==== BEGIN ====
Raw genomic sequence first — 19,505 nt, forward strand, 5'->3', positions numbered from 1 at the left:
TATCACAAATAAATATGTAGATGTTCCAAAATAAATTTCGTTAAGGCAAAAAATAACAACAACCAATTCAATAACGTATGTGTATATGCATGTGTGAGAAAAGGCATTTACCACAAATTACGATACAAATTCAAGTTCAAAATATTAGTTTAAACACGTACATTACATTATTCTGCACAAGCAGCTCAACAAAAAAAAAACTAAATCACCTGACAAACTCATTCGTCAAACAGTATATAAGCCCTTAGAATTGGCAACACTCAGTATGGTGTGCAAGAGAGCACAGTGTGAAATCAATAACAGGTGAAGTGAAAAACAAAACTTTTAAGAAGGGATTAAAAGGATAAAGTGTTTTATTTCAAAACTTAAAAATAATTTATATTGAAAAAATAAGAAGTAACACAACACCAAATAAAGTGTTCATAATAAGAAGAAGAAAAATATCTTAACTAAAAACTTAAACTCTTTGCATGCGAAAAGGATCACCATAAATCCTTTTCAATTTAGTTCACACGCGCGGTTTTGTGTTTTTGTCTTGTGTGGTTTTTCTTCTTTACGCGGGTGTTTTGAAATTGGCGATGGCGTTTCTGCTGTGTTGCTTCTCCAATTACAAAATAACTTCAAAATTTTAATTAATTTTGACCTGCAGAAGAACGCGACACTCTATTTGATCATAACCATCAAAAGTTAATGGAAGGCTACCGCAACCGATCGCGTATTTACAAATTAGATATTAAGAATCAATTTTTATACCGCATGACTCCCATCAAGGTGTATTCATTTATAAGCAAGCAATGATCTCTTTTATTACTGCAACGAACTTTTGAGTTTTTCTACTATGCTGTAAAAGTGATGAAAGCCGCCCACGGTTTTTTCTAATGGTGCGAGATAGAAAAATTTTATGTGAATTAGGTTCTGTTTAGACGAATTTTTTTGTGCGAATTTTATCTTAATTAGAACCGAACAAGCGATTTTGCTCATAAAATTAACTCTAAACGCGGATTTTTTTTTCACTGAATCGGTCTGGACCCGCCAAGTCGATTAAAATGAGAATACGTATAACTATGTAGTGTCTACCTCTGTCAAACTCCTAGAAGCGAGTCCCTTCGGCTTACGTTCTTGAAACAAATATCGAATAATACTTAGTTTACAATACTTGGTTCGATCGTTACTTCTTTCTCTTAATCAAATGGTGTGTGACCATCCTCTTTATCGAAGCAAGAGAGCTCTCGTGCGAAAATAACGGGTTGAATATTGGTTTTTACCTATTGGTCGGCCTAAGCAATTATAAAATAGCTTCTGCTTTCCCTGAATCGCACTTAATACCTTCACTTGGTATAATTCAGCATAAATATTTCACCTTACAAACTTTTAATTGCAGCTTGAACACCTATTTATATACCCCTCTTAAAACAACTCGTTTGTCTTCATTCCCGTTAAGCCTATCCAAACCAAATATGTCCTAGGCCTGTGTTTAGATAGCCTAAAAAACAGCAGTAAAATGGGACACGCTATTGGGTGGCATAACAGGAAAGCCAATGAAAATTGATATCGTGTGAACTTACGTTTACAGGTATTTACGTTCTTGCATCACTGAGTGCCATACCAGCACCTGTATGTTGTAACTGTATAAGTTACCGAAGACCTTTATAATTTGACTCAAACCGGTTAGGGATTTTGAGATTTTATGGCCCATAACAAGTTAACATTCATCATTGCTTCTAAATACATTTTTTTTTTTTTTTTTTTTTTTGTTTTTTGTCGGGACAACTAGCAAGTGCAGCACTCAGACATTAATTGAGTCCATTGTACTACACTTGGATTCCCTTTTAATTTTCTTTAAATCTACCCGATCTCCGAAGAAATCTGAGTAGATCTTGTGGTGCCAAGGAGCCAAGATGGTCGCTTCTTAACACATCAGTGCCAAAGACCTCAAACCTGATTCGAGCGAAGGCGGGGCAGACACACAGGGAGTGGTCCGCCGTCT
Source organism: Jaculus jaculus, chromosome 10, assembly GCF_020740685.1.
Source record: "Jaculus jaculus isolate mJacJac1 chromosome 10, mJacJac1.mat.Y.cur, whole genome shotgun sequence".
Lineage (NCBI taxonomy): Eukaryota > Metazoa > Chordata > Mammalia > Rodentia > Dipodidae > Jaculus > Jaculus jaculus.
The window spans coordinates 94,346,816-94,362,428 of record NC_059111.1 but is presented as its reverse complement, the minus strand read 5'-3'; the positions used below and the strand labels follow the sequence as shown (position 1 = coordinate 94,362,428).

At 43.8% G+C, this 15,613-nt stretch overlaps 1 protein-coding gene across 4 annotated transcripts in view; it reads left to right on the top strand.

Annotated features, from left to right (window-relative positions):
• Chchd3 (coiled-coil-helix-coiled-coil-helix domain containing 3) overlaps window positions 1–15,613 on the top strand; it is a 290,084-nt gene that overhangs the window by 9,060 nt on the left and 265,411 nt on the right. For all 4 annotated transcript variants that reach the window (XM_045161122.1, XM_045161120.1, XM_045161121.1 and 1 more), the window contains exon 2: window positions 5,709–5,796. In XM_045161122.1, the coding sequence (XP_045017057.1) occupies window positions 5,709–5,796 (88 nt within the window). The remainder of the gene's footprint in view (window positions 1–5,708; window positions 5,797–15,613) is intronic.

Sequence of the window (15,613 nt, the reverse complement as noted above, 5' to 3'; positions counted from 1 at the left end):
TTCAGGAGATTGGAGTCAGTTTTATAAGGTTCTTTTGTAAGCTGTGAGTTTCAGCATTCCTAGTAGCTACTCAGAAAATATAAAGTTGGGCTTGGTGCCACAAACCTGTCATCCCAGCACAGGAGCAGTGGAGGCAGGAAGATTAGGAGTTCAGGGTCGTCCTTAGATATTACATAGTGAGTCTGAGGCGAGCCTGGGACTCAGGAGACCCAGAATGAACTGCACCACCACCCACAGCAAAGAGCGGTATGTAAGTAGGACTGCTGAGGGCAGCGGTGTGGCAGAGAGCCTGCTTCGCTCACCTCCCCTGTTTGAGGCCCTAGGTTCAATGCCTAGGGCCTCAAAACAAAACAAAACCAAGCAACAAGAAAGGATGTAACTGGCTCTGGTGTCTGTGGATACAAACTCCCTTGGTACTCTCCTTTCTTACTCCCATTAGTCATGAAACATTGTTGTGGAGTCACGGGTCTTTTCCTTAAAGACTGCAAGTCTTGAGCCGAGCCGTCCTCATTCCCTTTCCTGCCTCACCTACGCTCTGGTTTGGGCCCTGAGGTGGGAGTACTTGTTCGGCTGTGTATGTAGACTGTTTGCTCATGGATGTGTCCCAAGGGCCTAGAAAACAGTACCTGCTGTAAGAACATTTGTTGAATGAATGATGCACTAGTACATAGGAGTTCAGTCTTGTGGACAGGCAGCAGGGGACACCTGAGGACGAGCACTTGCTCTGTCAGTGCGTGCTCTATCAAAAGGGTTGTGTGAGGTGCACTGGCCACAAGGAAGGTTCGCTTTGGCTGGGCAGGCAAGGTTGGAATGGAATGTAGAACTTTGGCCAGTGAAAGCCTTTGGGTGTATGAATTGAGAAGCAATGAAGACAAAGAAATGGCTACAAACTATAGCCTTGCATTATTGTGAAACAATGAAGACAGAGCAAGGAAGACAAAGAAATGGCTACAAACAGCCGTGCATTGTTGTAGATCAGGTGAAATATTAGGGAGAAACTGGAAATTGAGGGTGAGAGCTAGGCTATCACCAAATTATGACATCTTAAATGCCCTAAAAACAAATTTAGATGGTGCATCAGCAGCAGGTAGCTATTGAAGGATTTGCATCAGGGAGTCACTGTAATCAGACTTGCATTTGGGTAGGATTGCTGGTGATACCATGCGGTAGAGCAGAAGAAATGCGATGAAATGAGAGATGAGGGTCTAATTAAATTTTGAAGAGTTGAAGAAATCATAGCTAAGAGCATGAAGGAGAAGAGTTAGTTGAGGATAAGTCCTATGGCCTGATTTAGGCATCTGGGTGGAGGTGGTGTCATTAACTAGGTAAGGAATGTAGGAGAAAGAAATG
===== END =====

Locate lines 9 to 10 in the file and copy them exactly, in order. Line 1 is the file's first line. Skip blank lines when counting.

• Chchd3 (coiled-coil-helix-coiled-coil-helix domain containing 3) overlaps window positions 1–15,613 on the top strand; it is a 290,084-nt gene that overhangs the window by 9,060 nt on the left and 265,411 nt on the right. For all 4 annotated transcript variants that reach the window (XM_045161122.1, XM_045161120.1, XM_045161121.1 and 1 more), the window contains exon 2: window positions 5,709–5,796. In XM_045161122.1, the coding sequence (XP_045017057.1) occupies window positions 5,709–5,796 (88 nt within the window). The remainder of the gene's footprint in view (window positions 1–5,708; window positions 5,797–15,613) is intronic.

Sequence of the window (15,613 nt, the reverse complement as noted above, 5' to 3'; positions counted from 1 at the left end):